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Senate. Wednesday,Aug. 20, 1862 The Senate met at twelve o'clock and was opened with prayer by Rev. Mr. Seeley of the Baptist Church. The journal of yesterday was read and approved, and the call of the States and of committees was made without response. Mr. Barnwell, of South Carolina, presented a petition from the Bishop of the P. E. Church in South Carolina, and other Professors of its Theological Seminary, asking exemption of candidates for the ministry from conscription. Referred to the Committee on Military Affairs. Mr. Brown, of Mississippi, offered the following, which was afterwards withdrawn, the matter being already under consideration by the authorities: Resolved,That the Committee on Military Affairs be instructed to inquire into what legislation, if any, is necessary to prevent abuses in the matter of introducing substitutes into the army. On motion of Mr. Oldham, of Texas, the Senate adjourned.
county, Georgia, asking for the exemption of physicians in certain cases, and asked to be and were discharged from the further consideration of the matter. Mr. Oldham, of Texas, offered the following resolution: Resolved, That the President he requested to communicate to the Senate whether Provost Marshals, who are emplhe Staff, and to be paid by the Quartermaster's Department; and, further, by what authority said officers are appointed and their pay and allowances fixed. Mr. Oldham said that there were two very important questions involved--first, the authority for appointing such officers, and, secondly, the authority for fixing their santhat especial duty, and drew no more pay than if they were in the army. He further believed that such resolutions would weaken the efficiency of the army. Mr. Oldham replied at length, and the resolution was finally adopted. The bill amendatory to the Conscription act was taken up from the calendar. Mr. Clark, of M
ake the impeachment, then it would be the duty of the Senate to take the consequent steps. Mr. Barnwell was opposed to the resolution because he believed it would be extremely inexpedient and unjust, inasmuch as the defence of the party examined would, necessarily, to prevent mischief to the country by affording information to the enemy, have to be kept secret. On the other hand, it was clearly a matter which, if impeachment were in view, belonged to the other House alone. After some further debate the vote was taken upon the amendment, and it was rejected. Mr. Phelan moved to amend by striking out the words "under its present head." Lost. The resolution was then adopted by a vote of fifteen to seven, those voting in the negative being Messrs. Barnwell, Brown, Burnett, Mitchell, Oldham, Peyton, and Wigfall. The bill amendatory of the enrollment act was taken up, and, after several amendments, it was adopted. The Senate then went into Executive session.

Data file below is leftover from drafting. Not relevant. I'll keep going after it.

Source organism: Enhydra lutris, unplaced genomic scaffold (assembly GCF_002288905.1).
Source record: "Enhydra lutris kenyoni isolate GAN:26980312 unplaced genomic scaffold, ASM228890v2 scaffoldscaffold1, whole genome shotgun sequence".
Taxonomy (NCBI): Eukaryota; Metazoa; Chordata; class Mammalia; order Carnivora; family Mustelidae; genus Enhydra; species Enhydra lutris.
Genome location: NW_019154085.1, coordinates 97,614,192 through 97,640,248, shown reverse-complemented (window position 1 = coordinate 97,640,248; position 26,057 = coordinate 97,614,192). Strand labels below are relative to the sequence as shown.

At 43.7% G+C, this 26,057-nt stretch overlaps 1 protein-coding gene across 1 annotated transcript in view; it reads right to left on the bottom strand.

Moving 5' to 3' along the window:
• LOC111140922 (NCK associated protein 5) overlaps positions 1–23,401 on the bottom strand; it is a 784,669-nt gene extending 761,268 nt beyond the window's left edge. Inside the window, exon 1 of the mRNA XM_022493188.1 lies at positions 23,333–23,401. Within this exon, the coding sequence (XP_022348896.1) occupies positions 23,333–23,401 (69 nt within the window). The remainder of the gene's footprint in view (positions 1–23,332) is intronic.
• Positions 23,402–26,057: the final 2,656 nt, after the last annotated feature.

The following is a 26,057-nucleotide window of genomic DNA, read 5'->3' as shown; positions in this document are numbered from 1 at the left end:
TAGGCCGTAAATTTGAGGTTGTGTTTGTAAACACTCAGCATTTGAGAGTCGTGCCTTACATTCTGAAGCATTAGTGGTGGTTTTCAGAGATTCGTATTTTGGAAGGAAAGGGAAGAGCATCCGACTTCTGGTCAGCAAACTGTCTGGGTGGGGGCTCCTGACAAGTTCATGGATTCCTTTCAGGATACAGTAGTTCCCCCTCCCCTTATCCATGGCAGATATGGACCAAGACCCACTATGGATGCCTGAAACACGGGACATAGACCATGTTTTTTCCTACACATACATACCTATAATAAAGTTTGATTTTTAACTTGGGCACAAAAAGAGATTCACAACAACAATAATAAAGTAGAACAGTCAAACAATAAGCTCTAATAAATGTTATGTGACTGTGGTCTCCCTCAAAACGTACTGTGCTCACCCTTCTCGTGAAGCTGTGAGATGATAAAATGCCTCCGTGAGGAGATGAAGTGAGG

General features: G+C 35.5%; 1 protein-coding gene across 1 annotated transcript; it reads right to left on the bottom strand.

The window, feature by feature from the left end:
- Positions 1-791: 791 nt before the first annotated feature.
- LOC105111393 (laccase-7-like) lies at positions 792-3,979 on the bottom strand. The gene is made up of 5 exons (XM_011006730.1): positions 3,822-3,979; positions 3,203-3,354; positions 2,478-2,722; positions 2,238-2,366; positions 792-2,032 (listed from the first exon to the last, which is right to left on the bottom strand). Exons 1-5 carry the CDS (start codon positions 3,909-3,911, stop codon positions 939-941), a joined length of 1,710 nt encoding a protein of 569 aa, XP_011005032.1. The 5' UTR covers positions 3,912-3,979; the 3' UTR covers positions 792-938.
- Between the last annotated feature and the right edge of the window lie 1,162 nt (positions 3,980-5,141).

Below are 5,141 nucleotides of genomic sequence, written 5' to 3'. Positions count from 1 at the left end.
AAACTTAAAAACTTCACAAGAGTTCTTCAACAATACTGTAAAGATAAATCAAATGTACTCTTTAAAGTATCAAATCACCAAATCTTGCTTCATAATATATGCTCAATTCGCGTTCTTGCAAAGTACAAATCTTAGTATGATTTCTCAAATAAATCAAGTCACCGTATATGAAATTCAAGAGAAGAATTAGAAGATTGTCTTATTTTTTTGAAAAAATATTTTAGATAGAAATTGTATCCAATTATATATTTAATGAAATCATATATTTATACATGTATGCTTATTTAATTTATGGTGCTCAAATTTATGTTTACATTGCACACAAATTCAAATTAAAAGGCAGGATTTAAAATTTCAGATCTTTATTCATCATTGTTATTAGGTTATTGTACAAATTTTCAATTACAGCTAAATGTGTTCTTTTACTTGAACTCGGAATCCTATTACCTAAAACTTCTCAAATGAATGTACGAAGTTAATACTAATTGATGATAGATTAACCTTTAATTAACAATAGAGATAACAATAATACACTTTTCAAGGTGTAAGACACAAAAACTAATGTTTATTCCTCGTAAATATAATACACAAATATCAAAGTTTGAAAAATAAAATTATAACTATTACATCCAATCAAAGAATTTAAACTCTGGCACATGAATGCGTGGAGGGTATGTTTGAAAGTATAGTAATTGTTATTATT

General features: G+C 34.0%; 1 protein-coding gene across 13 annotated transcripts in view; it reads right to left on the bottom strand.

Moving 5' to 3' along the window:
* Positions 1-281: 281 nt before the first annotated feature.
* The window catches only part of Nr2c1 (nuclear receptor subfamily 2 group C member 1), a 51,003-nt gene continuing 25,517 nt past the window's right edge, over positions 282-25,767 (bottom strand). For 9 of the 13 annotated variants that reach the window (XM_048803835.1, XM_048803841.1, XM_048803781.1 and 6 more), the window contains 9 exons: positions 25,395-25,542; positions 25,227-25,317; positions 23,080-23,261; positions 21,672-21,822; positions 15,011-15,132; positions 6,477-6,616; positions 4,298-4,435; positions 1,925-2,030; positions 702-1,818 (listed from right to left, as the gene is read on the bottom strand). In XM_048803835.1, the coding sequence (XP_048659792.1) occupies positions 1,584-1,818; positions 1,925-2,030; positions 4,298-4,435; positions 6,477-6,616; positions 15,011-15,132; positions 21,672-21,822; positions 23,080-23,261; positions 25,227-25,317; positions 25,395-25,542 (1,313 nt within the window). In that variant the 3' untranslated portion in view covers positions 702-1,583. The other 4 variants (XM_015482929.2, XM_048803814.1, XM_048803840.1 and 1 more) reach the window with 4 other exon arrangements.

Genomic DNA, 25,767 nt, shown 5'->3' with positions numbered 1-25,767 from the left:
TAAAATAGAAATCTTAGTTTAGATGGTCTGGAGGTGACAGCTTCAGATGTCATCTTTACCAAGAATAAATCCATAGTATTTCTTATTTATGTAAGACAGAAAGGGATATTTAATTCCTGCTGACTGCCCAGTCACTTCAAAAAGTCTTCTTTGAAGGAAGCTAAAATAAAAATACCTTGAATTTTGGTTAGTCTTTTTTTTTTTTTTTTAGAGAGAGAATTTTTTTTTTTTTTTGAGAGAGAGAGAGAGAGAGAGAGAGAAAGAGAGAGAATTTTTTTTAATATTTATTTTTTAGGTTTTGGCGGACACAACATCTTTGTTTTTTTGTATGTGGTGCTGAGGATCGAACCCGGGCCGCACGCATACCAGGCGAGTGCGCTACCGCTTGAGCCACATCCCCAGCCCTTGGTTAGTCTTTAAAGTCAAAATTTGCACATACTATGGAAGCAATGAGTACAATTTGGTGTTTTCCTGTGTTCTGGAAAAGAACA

e army consisted chiefly of twelve months men, who came under the operation of the Conscript law at the very time when they expected their discharge, and they were consequently, conscripts, and as such won the victories that have followed. Mr. Oldham replied that the Conscript law was adopted after the French system, inaugurated by Marshal Jourdan, in order to bring into the service citizens from the civil walks of life. Our army in the field at the time of its adoption were to be considered as State militia, and consequently coming under the coercive policy of the Government. They were not, therefore, to be considered conscripts. Mr. Oldham briefly reviewed the objectionable features of the Conscript act, both as a measure of impolicy and unconstitutionality. He withheld argument upon the constitutional question as unnecessary at present, but was prepared to give it if occasion occurred. Mr. Clark, of Mo., opposed the substitute, favored the original, and urged immediate
ether persons holding commissions in the army of the Confederate States are employed as clerks in the Departments, and especially in the offices of the Quartermaster and Commissary General, in this city; what pay and allowances such clerks receive; whether they are paid as clerks or commissioned officers, or both; and whether the duties performed by such commissioned officers, as clerks, may not be as well performed by persons taken from civil life, and at less cost to the Government. Mr. Oldham, of Texas, offered the following resolution, which was adopted: Resolved, That the Committee on Finance be instructed to inquire and report what legislation is necessary, if any, to suppress the illicit trade carried on between persons residing in the Confederate States and person residing in the United States. Mr. Henry, from the Committee on Military Affairs, reported back the joint resolution in relation to the Hon. Pierre Soule, now confined by the enemy in Fort Warren, with